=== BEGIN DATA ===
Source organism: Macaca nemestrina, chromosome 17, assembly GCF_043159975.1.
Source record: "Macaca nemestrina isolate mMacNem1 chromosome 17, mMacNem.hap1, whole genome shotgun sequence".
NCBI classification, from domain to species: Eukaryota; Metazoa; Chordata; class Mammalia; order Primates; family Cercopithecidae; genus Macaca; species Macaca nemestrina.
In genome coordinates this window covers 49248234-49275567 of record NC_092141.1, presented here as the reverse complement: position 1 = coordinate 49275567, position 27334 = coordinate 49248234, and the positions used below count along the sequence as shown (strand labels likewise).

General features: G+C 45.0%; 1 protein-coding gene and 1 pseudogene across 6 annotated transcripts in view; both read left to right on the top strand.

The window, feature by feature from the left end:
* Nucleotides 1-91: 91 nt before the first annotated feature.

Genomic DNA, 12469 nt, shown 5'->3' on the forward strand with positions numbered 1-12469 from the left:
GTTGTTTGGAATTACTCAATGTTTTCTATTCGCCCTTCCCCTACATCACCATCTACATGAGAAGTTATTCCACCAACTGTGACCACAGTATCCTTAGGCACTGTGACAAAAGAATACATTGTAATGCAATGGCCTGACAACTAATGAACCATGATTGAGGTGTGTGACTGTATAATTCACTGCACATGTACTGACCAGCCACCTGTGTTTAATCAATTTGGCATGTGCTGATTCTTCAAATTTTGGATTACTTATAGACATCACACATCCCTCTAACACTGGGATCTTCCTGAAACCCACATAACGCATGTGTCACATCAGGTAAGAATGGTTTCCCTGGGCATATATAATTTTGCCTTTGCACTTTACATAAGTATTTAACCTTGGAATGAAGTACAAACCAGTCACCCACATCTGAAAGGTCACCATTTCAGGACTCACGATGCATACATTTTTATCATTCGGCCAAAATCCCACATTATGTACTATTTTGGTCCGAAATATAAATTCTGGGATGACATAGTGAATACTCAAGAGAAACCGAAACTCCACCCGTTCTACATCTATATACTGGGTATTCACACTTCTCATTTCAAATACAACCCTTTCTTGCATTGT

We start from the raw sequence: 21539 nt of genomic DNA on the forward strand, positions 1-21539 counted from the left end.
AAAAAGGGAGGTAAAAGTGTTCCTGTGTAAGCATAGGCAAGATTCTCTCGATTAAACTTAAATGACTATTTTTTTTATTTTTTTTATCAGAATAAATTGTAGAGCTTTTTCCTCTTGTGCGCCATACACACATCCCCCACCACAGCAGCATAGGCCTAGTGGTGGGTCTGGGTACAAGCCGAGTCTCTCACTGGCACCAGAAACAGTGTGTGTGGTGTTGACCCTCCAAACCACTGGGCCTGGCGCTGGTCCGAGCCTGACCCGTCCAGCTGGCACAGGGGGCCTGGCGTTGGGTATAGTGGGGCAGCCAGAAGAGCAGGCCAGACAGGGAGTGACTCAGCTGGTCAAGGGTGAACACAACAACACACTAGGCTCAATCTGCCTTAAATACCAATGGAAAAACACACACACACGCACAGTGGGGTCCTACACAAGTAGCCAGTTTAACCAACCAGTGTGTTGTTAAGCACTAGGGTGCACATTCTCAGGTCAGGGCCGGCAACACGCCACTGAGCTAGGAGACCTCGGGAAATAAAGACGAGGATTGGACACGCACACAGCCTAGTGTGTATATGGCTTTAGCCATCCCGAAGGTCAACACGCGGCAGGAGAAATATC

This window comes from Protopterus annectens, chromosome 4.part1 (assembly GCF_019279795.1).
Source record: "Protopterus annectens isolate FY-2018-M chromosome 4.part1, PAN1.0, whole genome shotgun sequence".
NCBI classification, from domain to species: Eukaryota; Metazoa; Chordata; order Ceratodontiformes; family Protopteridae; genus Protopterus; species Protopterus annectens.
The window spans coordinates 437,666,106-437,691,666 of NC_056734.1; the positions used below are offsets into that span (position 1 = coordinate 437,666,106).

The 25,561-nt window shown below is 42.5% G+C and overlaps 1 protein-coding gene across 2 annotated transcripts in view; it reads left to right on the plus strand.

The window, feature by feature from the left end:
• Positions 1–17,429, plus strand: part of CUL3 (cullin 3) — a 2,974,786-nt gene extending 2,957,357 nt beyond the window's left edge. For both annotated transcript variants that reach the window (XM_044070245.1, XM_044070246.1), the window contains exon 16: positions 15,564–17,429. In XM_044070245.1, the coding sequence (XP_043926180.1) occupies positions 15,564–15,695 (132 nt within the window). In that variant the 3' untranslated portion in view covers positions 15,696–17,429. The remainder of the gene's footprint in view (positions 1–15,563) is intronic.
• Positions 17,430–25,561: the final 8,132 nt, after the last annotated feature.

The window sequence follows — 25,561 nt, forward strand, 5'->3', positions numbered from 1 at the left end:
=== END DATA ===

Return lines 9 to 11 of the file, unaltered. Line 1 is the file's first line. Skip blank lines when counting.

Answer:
GTTGTTTGGAATTACTCAATGTTTTCTATTCGCCCTTCCCCTACATCACCATCTACATGAGAAGTTATTCCACCAACTGTGACCACAGTATCCTTAGGCACTGTGACAAAAGAATACATTGTAATGCAATGGCCTGACAACTAATGAACCATGATTGAGGTGTGTGACTGTATAATTCACTGCACATGTACTGACCAGCCACCTGTGTTTAATCAATTTGGCATGTGCTGATTCTTCAAATTTTGGATTACTTATAGACATCACACATCCCTCTAACACTGGGATCTTCCTGAAACCCACATAACGCATGTGTCACATCAGGTAAGAATGGTTTCCCTGGGCATATATAATTTTGCCTTTGCACTTTACATAAGTATTTAACCTTGGAATGAAGTACAAACCAGTCACCCACATCTGAAAGGTCACCATTTCAGGACTCACGATGCATACATTTTTATCATTCGGCCAAAATCCCACATTATGTACTATTTTGGTCCGAAATATAAATTCTGGGATGACATAGTGAATACTCAAGAGAAACCGAAACTCCACCCGTTCTACATCTATATACTGGGTATTCACACTTCTCATTTCAAATACAACCCTTTCTTGCATTGT

We start from the raw sequence: 21539 nt of genomic DNA on the forward strand, positions 1-21539 counted from the left end.
AAAAAGGGAGGTAAAAGTGTTCCTGTGTAAGCATAGGCAAGATTCTCTCGATTAAACTTAAATGACTATTTTTTTTATTTTTTTTATCAGAATAAATTGTAGAGCTTTTTCCTCTTGTGCGCCATACACACATCCCCCACCACAGCAGCATAGGCCTAGTGGTGGGTCTGGGTACAAGCCGAGTCTCTCACTGGCACCAGAAACAGTGTGTGTGGTGTTGACCCTCCAAACCACTGGGCCTGGCGCTGGTCCGAGCCTGACCCGTCCAGCTGGCACAGGGGGCCTGGCGTTGGGTATAGTGGGGCAGCCAGAAGAGCAGGCCAGACAGGGAGTGACTCAGCTGGTCAAGGGTGAACACAACAACACACTAGGCTCAATCTGCCTTAAATACCAATGGAAAAACACACACACACGCACAGTGGGGTCCTACACAAGTAGCCAGTTTAACCAACCAGTGTGTTGTTAAGCACTAGGGTGCACATTCTCAGGTCAGGGCCGGCAACACGCCACTGAGCTAGGAGACCTCGGGAAATAAAGACGAGGATTGGACACGCACACAGCCTAGTGTGTATATGGCTTTAGCCATCCCGAAGGTCAACACGCGGCAGGAGAAATATC